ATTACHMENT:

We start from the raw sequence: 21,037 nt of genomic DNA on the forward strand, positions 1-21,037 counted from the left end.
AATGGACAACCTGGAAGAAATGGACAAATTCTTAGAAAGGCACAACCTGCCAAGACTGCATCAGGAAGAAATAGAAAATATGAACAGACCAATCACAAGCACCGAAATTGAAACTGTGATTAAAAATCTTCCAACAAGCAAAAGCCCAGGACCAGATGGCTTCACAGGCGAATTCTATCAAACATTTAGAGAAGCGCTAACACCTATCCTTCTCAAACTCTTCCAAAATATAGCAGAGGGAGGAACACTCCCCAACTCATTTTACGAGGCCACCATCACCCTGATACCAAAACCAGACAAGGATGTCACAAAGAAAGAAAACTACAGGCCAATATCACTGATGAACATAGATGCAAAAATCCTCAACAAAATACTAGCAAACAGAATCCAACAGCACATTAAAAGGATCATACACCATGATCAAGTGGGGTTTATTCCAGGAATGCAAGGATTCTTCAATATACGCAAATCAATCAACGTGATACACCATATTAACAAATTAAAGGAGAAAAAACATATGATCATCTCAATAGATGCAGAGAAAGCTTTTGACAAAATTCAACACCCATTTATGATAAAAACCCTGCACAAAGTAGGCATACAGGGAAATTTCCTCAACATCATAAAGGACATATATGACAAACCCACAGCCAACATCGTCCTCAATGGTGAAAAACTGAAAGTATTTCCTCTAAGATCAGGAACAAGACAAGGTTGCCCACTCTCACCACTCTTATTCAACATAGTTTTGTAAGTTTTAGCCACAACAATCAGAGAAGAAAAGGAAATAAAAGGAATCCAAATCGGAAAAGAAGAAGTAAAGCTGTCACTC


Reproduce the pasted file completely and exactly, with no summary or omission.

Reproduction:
We start from the raw sequence: 21,037 nt of genomic DNA on the forward strand, positions 1-21,037 counted from the left end.
AATGGACAACCTGGAAGAAATGGACAAATTCTTAGAAAGGCACAACCTGCCAAGACTGCATCAGGAAGAAATAGAAAATATGAACAGACCAATCACAAGCACCGAAATTGAAACTGTGATTAAAAATCTTCCAACAAGCAAAAGCCCAGGACCAGATGGCTTCACAGGCGAATTCTATCAAACATTTAGAGAAGCGCTAACACCTATCCTTCTCAAACTCTTCCAAAATATAGCAGAGGGAGGAACACTCCCCAACTCATTTTACGAGGCCACCATCACCCTGATACCAAAACCAGACAAGGATGTCACAAAGAAAGAAAACTACAGGCCAATATCACTGATGAACATAGATGCAAAAATCCTCAACAAAATACTAGCAAACAGAATCCAACAGCACATTAAAAGGATCATACACCATGATCAAGTGGGGTTTATTCCAGGAATGCAAGGATTCTTCAATATACGCAAATCAATCAACGTGATACACCATATTAACAAATTAAAGGAGAAAAAACATATGATCATCTCAATAGATGCAGAGAAAGCTTTTGACAAAATTCAACACCCATTTATGATAAAAACCCTGCACAAAGTAGGCATACAGGGAAATTTCCTCAACATCATAAAGGACATATATGACAAACCCACAGCCAACATCGTCCTCAATGGTGAAAAACTGAAAGTATTTCCTCTAAGATCAGGAACAAGACAAGGTTGCCCACTCTCACCACTCTTATTCAACATAGTTTTGTAAGTTTTAGCCACAACAATCAGAGAAGAAAAGGAAATAAAAGGAATCCAAATCGGAAAAGAAGAAGTAAAGCTGTCACTC